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Please help me figure out how to do this problem. I need to be able to understand how to solve problems like this. Thanks times a million!

Problem: An employer is interested in the commute times for its employees. The commute times (traveling from home to work) of all 2500 employees were recorded. The mean is 23.1928 minutes and the standard deviation is 9.438181 minutes. In a random sample of 10 people, what's the probability that the sample mean commute time will be less than 15 minutes?

note: The data is normally distributed.

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Let $\bar{X}$ be the sample mean of the commute time of $10$ randomly chosen employees. The mean of the random variable $\bar{X}$ is the population mean. We can assume that this is $23.1928$. The standard deviation $\tau$ of $\bar{X}$ is given by $\tau=\frac{\sigma}{\sqrt{10}}$, where $\sigma$ is the population variance, which we can assume is $9.438181$.

Calculate $\tau$. The probability that $\bar{X}$ is $\le 15$ is the probability that a standard normal $Z$ is $\le \frac{15-\mu}{\tau}$, where $\mu$ is the mean (known) and $\tau$ has just been calculated.

After you have calculated $\frac{15-\mu}{\tau}$, you can find the answer in a table of the standard normal. Not quite, since $\frac{15-\mu}{\tau}$ is negative. But the probability that $Z\le -a$ is the same as the probability that $Z\ge a$. For positive $a$, you can (almost) find this information in the usual tables.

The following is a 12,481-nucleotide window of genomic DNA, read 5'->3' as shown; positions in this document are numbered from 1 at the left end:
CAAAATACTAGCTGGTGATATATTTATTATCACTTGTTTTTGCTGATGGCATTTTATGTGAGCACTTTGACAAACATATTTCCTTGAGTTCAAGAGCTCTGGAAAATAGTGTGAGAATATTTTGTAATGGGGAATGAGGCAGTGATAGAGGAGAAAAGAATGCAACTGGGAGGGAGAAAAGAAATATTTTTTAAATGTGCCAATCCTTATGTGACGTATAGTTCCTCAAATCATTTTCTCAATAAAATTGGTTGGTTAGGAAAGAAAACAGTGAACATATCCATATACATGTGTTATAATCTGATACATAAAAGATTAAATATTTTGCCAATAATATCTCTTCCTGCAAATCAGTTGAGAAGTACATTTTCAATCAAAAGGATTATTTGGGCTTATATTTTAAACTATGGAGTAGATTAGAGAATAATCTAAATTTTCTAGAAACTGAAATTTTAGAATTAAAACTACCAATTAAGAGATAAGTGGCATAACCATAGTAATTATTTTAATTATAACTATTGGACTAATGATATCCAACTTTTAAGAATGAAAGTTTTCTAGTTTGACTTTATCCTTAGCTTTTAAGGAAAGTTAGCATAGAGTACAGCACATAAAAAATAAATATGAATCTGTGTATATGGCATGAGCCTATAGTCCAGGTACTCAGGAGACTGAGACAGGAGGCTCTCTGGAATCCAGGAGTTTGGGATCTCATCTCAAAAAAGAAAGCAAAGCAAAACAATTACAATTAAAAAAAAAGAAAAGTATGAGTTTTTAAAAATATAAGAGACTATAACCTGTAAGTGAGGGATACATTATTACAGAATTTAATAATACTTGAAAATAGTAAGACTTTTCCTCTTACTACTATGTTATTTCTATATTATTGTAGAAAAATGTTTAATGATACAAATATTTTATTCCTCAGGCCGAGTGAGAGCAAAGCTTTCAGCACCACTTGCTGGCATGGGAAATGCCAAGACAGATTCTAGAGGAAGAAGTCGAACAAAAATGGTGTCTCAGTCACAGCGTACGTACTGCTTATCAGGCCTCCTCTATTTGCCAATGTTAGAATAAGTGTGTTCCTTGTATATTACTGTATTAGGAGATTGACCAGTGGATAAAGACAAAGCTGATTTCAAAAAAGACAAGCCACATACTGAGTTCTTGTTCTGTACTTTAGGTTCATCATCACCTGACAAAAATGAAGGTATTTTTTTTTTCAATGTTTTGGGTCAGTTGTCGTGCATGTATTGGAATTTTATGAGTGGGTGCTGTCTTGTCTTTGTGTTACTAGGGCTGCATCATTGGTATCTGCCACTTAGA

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Thank you so much! So the fact that N=2500 and n=10, with N>>n, means I can assume the population mean is the same (well, approximate) for the sample mean. Thanks again! – Becky Mar 4 '13 at 2:59
Yes, $2500$ is huge. – André Nicolas Mar 4 '13 at 3:12
If it's not too much to ask, I'd like one last piece of advice. I've done several more problems like this now, and they've all been correct. But a new problem (same N=2500, population mean, and population standard deviation) is asking, in a random sample of 15, what's the probability that the sample mean commute time will be between 18 and 42 minutes? I've done calculations (new standard dev=2.436928) to the point of getting z values: lower z=-2.13 and upper z=7.7. Surely I must've done something wrong, because my class only has a z table going up to a z value of 3.4! What's with the 7.7? – Becky Mar 4 '13 at 3:38
Looks reasonable, here the standard deviation is smallish, under $2.5$. And $42$ is way out. For all practical statistical purposes, $Z$ is "never" $\gt 4$. The probability you are looking for is almost exactly equal, to many many decimal places, to the probability we are $\gt -2.13$. The reason the table runs out is that there is no point in extending the table and printing $1.0000, 1.0000,1.0000,\dots$. – André Nicolas Mar 4 '13 at 3:50
Thanks! You've helped me a bunch! – Becky Mar 4 '13 at 17:21

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